Among the keywords collected for analysis, the top 30 core keywords used for analysis are listed in the Table 1 with their frequency and TF-analysis results. In the top 10 keywords, the most frequently used keyword was ‘treat-ment,’ followed by ‘fear,’ ‘dental implant,’ ‘conscious se-dation,’ ‘pain,’ ‘dental fear,’ ‘comfort,’ ‘taking medication,’ ‘experience,’ and ‘teeth.’ In the top 10 keywords based on TF-IDF analysis, ‘dental implant’ had the highest value, followed by ‘conscious sedation,’ ‘dental fear,’ ‘patient,’ ‘treatment,’ ‘pain,’ ‘taking medication,’ ‘teeth,’ ‘endodontic treatment,’ and ‘comfort.’ The keywords took third (dental implant), fourth (conscious sedation), and sixth (dental fear) place in the frequency analysis were in the top three of the TF-IDF analysis, demonstrating that there are differences in the frequency and importance between the keywords used in the texts. Keywords ranked by TF-IDF analysis differed from the keywords ranked by frequency analysis, and this shows that the public was more likely to perceive the word, dental fear, negatively.

Keyword Frequency and TF-IDF Analysis on Dental Fear

Keyword Frequency Rank TF-IDF Rank
Treatment 6,288 1 2,001.3 5
Fear 5,779 2 1,484.0 14
Dental implant 4,779 3 4,400.6 1
Conscious Sedation 2,749 4 2,477.8 2
Pain 2,016 5 1,984.4 6
Dental fear 1,504 6 2,252.8 3
Comfort 1,409 7 1,754.7 10
Taking medication 1,275 8 1,973.6 7
Experience 1,166 9 1,701.2 11
Teeth 1,045 10 1,843.7 8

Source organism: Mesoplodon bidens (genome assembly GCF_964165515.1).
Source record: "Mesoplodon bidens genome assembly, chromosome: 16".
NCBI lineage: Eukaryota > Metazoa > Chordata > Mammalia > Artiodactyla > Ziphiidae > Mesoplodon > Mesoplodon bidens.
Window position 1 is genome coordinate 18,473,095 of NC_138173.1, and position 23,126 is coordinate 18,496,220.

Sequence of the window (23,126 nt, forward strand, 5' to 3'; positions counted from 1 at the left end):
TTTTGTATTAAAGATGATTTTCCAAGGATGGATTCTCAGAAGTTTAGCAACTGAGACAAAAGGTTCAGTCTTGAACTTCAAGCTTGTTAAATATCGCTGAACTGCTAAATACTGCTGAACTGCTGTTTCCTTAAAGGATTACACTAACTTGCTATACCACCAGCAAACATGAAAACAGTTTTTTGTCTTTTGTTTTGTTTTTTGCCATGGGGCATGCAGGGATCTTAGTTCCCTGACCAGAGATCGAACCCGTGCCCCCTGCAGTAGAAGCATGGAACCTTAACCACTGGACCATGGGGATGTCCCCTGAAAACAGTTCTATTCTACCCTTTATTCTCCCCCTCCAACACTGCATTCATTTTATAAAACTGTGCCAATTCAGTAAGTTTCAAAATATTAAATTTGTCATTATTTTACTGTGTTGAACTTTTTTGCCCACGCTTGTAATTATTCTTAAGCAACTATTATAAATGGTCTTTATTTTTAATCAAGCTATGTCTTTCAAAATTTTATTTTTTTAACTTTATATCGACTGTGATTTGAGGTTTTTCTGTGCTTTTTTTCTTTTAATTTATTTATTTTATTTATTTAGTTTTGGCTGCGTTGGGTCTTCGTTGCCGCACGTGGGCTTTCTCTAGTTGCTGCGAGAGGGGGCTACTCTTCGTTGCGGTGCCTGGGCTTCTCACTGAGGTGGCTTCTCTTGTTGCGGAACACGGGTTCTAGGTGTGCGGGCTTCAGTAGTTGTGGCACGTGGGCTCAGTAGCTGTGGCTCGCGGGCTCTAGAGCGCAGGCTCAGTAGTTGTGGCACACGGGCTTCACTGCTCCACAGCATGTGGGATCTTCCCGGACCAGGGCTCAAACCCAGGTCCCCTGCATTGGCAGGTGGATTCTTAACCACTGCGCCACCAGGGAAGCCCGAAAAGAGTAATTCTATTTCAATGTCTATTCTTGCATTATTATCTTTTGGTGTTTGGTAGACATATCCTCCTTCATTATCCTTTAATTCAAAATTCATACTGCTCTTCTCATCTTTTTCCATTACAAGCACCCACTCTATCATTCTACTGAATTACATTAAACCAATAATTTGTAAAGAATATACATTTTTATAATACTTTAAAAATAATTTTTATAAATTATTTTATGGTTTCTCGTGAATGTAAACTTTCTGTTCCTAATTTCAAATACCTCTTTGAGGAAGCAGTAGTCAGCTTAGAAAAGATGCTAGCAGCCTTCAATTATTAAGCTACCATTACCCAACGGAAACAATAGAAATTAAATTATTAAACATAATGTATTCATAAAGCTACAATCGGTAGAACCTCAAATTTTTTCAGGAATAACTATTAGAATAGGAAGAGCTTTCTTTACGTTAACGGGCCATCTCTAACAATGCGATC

Patient 1,004 11 2,006.9 4
Reservation 991 12 1,587.2 12
Expectation 965 13 1,559.4 13
Endodontic treatment 721 14 1,780.5 9
Dentist 712 15 1,457.6 15
Anxiety 644 16 1,338.2 19
Children 583 17 1,409.3 18
Dental caries 582 18 1,420.5 17
Recommendation 577 19 1,440.6 16
Anesthesia 486 20 1,230.7 20
Cost 405 21 1,092.7 22
Wisdom tooth 397 22 1,102.7 21
Surgery 392 23 1,060.1 23
Overcome 368 24 1,058.0 24
Adult 310 25 869.4 25
Relieve 241 26 742.5 27
Advantages 233 27 779.7 26
Noise 211 28 673.0 28
Worry 196 29 654.7 29
Burden 195 30 652.5 30

TF-IDF: term frequency-inverse document frequency.

2.Centrality analysis

Table 2 shows the results of centrality analysis that was performed to identify connections between the keywords for dental fear in terms of characteristics between the networks.

Comparison of Keywords Frequency and Centrality on Dental Fear

Keywords Centrality degree Eigenvector degree
Index Rank Index Rank
Treatment 822.288 1 0.482 1
Fear 659.729 3 0.413 3
Dental implant 769.339 2 0.465 2
Conscious Sedation 459.542 4 0.321 4
Pain 349.593 5 0.247 5
Dental fear 146.949 11 0.094 13
Comfort 273.373 6 0.2 6
Taking medication 239.271 8 0.182 7
Experience 242 7 0.181 8
Teeth 139.661 12 0.096 11
Patient 124.576 13 0.096 12
Reservation 214.678 9 0.161 9
Expectation 212.034 10 0.159 10
Endodontic treatment 86.237 17 0.058 18
Dentist 83.966 18 0.059 17
Anxiety 90.525 15 0.062 15
Children 54.136 22 0.035 22
Dental caries 87.898 16 0.06 16
Recommendation 96.254 14 0.071 14
Anesthesia 62.881 20 0.044 20
Cost 74.254 19 0.055 19
Wisdom tooth 49.39 23 0.034 23
Surgery 54.915 21 0.038 21
Overcome 39.644 25 0.025 25
Adult 40.305 24 0.025 26
Relieve 34.237 27 0.024 27